How does one become interested in sustainability for structures? Over the course of a series of interviews with members of the ASCE-SEI Sustainability Committee, we hope to provide the answers. This blog and other frequently describe why sustainability is important, but the path taken by sustainability champions is seldom considered. Diverse experiences are to be expected. Understanding the reason for one’s passion for structural sustainability might help us grow the movement.
Ken Maschke, P.E., S.E., LEED A.P. is the first to be profiled in this series. Ken has served on the committee for three years and now leads the Communications Working Group. With about 10 years experience in structural engineering, he represents the crest of the wave of Generation-Y engineers now coming into their own in the profession. Sustainability was not a focus of his college education, but shortly before Ken graduated the U.S. Green Building Council unveiled the first LEED green building certification system.
How did your education prepare you for sustainable design?
Like many structural engineers, my undergraduate degree at the University of Michigan was actually in civil and environmental engineering. I fretted the hydrology and water treatment classes that were a part of the standard curriculum. At the time, I thought that the information was only useful to environmental engineers seeking to clean up superfund sites or support litigation, à la Erin Brockovich. Now I can appreciate how this basic background can be applied to aspects of sustainable design.
|Photovoltaic panel located on 13th century castle in South of France. Mt. Ventoux and Rhône River in Background|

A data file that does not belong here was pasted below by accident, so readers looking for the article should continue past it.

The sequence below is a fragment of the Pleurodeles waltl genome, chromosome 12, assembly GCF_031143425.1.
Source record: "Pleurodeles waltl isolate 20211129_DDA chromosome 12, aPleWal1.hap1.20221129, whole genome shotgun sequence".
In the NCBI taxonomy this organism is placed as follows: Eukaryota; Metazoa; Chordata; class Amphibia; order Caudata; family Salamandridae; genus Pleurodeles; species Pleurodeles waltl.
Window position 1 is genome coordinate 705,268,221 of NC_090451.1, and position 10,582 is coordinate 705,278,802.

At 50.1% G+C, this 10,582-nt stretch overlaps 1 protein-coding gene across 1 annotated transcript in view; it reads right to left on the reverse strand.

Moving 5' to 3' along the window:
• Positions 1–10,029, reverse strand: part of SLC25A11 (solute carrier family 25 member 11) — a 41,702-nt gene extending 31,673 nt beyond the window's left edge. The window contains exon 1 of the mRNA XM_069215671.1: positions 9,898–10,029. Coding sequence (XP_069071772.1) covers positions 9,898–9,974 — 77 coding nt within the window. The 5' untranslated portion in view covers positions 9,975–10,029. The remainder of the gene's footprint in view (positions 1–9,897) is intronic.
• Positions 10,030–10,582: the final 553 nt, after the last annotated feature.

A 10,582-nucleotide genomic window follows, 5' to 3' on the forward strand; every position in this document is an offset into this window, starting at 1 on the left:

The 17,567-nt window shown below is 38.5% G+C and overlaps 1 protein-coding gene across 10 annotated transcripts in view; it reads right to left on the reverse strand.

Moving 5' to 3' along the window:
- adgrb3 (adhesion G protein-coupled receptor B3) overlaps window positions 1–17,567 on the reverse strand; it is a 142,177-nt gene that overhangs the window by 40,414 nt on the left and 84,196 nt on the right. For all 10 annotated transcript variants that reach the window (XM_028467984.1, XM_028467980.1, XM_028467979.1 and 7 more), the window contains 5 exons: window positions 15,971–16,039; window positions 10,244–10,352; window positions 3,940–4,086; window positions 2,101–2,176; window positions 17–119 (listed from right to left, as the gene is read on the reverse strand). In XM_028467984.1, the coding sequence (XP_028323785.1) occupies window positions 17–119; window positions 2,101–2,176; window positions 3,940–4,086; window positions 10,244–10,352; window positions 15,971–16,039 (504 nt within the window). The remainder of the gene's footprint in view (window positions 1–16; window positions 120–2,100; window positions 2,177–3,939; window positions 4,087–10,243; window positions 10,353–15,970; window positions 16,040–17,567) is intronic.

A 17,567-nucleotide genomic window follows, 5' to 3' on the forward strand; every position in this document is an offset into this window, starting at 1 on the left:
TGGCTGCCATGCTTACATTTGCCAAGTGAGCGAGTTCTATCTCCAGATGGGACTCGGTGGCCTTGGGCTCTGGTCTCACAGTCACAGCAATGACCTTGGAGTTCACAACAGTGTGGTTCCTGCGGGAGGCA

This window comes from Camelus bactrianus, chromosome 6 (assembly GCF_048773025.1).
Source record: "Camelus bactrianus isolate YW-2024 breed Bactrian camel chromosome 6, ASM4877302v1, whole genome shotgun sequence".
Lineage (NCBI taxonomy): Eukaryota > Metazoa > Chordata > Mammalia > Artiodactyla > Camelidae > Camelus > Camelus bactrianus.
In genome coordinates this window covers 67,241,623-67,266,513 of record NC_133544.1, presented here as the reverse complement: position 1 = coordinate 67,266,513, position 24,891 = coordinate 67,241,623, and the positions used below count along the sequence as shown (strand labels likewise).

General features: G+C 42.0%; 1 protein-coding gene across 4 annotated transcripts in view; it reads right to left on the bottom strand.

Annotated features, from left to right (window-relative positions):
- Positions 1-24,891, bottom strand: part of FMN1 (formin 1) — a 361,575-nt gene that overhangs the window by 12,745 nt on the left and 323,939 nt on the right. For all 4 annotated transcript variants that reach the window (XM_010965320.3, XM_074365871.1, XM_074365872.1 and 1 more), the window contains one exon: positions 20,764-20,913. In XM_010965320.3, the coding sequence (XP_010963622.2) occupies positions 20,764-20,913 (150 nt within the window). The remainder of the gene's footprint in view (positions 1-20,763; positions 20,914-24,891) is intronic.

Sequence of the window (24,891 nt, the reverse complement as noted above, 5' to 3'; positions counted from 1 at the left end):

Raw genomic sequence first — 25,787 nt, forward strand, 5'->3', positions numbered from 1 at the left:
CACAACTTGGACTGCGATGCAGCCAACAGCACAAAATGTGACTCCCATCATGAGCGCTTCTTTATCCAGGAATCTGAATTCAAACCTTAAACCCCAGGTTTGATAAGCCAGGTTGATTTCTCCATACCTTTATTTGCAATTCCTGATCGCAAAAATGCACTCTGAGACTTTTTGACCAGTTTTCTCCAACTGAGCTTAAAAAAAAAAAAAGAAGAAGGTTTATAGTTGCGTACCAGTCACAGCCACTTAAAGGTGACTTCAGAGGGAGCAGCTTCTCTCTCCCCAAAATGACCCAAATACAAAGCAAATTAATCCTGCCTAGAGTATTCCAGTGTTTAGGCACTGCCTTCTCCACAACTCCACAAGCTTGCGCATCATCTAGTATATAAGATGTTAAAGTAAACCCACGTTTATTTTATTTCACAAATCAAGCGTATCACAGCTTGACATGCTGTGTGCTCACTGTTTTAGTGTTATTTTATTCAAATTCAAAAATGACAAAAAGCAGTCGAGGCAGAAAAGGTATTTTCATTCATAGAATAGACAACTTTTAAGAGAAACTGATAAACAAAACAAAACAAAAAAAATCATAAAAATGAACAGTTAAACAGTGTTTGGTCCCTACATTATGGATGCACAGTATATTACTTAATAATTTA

Why did you decide to become LEED certified?
I was bribed. My company, Thornton Tomasetti, recognized the value of workforce versed in sustainable design before I did. They provided LEED AP training seminars, sponsored my test registration, and offered a bonus upon becoming certified. The company continues to help staff maintain their credentials.
What opened your eyes to sustainable structures?
|Grain silo repurposed as condos in Denmark|
A couple years later I took leave from my job to live in France for six months. My wife had received a contract for on-site French to English translation for an energy company. Again, I was impressed by the attention that the French paid to energy and resource efficiency. Since, I wasn’t working, I had plenty of time to do some online research and review my own design practices.
Shortly after returning from France, I had the opportunity to assist a local artist with a large-scale park concept making extensive use of solar panels. Around the same time, I toured a solar energy harvesting power plant in Nevada, as part of the 2010 ASCE Annual Conference. From that time on, I knew that sustainability would have to be an integral part of my career.
How do you employ sustainable strategies at work?
I work in our Building Performance Practice Area. Our multidisciplinary team provides technical support to building owners, managers, and designers throughout a building’s lifecycle. We specify maintenance regimens, design repairs, and help realize building renovations. By definition, I feel that our practice is sustainable. We strive to keep existing buildings operational and improve their performance. Doing this hopefully lessens the need for new building construction.
My favorite projects could be characterized as adaptive reuse. We give new life to existing buildings by changing their occupancy or providing significant performance upgrades. I’m currently overseeing the structural transformation of an old seminary into an institute for economic education and research. Another current project repurposes an old lumberyard as a gymnasium for a charter school. We try to preserve as much of the existing structures as possible while also giving consideration to thermal performance upgrades.
How has membership on the ASCE-SEI Sustainability Committee enhanced your work?
Being part of the committee provides access to the latest information on sustainable structures and great peer group. It is empowering to know that there are such motivated individuals devoting their careers (and loads of personal time) to advancing sustainability in the structural engineering profession. I look forward to learning more about their history with sustainable structures and future aspirations.